This matter concerns itself with cross-motions for summary judgment after the pleadings had been closed.
Plaintiffs herein seek to enjoin the defendants from continuing with the construction of a lumber yard upon the ground that the same would violate a covenant resulting from a neighborhood scheme established by the original owner of the entire tract of land upon which the realty of the plaintiffs and defendants is situated.
The defendants argue that based upon the pleadings, affidavits and depositions filed in connection with the application for an interlocutory injunction, the plaintiffs have (1) failed to demonstrate that a neighborhood scheme was created, and (2) that in any event, should it be conceded that a neighborhood scheme had at one time been created, it has been abandoned.
A motion for summary judgment should be granted with great caution. It is to be granted only if it is obvious that there is no general issue and that as a matter of law the moving party should have judgment. Such a judgment
cannot be rendered unless the pleadings, together with the affidavits and depositions, show palpably that there is no general issue as to any material fact. Stacy v. Greenberg , 9 N.J. 390 (1952); Puccio v. Cuthbertson , 21 N.J. Super. 544 (App. Div. 1952).
Conceding that the complaint here filed might be termed more or less skeletal and that additional facts could have been pleaded, our rules are intended
"to prevent the pleader from being foreclosed from asserting any rights to which he may be entitled until the true facts are made known. The power of discovery of the facts under the new practice and the ascertaining of the actual issues afforded by pretrial, which succeeds discovery, but precedes trial, should prevent sham and unnecessary pleadings from obscuring the true issues at trial." Puccio v. Cuthbertson, supra.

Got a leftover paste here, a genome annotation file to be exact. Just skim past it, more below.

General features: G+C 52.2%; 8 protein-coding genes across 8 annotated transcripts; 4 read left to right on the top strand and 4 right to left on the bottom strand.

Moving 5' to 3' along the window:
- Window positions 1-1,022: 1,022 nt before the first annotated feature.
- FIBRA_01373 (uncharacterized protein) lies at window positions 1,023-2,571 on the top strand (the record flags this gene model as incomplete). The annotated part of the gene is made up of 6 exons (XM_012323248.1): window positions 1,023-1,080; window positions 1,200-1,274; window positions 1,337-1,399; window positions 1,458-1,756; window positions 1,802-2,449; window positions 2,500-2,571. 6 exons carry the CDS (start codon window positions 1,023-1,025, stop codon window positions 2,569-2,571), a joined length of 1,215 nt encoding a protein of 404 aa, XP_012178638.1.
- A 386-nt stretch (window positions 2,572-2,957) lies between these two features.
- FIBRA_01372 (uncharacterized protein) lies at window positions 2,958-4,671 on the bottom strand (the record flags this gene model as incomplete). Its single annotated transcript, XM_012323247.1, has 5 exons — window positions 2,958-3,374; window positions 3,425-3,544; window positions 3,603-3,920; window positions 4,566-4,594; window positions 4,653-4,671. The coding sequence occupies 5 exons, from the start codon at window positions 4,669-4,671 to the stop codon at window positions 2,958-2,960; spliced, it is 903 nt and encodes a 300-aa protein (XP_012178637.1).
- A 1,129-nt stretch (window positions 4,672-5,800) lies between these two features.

While, as in the Puccio case, supra , the complaint is somewhat sketchy in its factual allegations upon which the plaintiffs intend to rely in order to prove the existence of a neighborhood scheme, it must be construed in the light most favorable to the plaintiffs and against the defendants. A liberal interpretation seems to spell out a right of action against the defendants. It must be as well admitted in passing that the plaintiffs were not obliged, upon their application for an interlocutory injunction, to disclose by affidavits or depositions the entire case upon which they intend to rely upon a final hearing. In the light of the foregoing, it is conceivable that they could adduce at the time of trial sufficient evidence to establish a neighborhood scheme in one or more of the three methods referred to in Scull v. Eilenberg , 94 N.J. Eq. 759 (E. & A. 1923), and especially the second method. A motion for summary judgment, based at least in part upon affidavits, should not be used as a substitute for a trial of disputed questions of fact. It must appear, in order for the movant to be successful in such a motion, where reliance is had upon the pleadings, affidavits and depositions, that there is no genuine issue as to any material fact. The defendants have failed to sustain this burden, not only in the
establishment of a neighborhood scheme, but especially and particularly in connection with the alleged ...